You can help your clients avoid penalties or tax debts by explaining the difference between legitimate tax minimisation and abusive tax avoidance schemes.
You should advise your clients that:
- it is their responsibility to comply with the tax laws
- if they are involved in a tax avoidance scheme, they will be liable for the tax they avoided, plus penalties and interest
- as a professional registered tax agent, you have a responsibility to exclude any false or misleading claims from their return.
If you think a client may be involved in a scheme, either inadvertently or otherwise, you should encourage them to make a voluntary disclosure to us – this may help them to avoid or minimise potential penalties for any tax shortfalls.
How schemes operate
Schemes often involve a series of complex transactions – they typically move funds through several entities, such as trusts, to avoid or minimise tax otherwise payable. Schemes may also involve distorting the way funds are being used to enable a taxpayer to claim deductions they are not entitled to.
Some of the indicators of a tax avoidance scheme, alone or together, are where the scheme:
- is contrived or artificial in the way it is carried out
- uses complex structures or intra-group transactions to create tax benefits that are not related to the commercial activity
- involves a low level of financial risk and a large tax benefit that you would not expect in a commercially driven transaction
- includes any of the following
- round robin finance
- circular funds movement
- non-recourse or limited recourse loans to be paid off by future earnings
- use of tax exempt entities such as charities, or entities with accumulated tax losses, to wash income
- use of a tax haven or bank secrecy country without any sound economic reason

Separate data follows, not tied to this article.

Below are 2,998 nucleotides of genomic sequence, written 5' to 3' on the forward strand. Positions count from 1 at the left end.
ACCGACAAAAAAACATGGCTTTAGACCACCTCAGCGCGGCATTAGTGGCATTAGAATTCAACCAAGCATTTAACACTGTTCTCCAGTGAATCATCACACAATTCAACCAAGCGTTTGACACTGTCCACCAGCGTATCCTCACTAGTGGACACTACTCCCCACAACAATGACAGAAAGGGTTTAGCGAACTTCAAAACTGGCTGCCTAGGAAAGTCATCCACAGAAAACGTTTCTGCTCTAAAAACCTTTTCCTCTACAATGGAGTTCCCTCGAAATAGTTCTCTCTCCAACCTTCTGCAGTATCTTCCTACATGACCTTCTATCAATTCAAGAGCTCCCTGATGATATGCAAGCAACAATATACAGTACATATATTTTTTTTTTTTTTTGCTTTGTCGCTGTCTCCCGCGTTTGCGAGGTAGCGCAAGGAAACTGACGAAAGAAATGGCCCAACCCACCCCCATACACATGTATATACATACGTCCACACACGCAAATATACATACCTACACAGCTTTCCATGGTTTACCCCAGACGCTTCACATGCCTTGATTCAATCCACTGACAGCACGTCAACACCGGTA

- not being implemented as stated in any relevant product ruling.
How to report a tax avoidance scheme
With your help, we can take steps to protect your clients from participating in schemes that may lead to tax debts or penalties, by challenging promoters who are attempting to entice clients away from reputable tax agents.
Advising us of tax schemes and scheme promoters helps us to protect the integrity of the taxation and superannuation systems. It also helps to maintain a level playing field for you and prevent less reputable agents from obtaining a competitive advantage through selling tax avoidance schemes.
If you have concerns about a promoter or scheme, phone us on 1800 177 006 between 8.30am and 5.00pm, Monday to Friday or email firstname.lastname@example.org
If you are involved in promoting a tax scheme
If you find that you are inadvertently involved in the promotion of a tax avoidance scheme and you let us know, we will help you.
In many situations, you will be able to voluntarily self-correct without penalty. In some significant situations, we will accept a voluntary undertaking. A voluntary undertaking will be strictly confidential and contains no admission of liability or exposure to reputational risk through publicity, except in the circumstance where we are enforcing a breach in the terms of the undertaking.
We take a careful and considered approach to legal action – we go to court only in significant and ongoing cases, where this is appropriate because of the seriousness and extent of the conduct.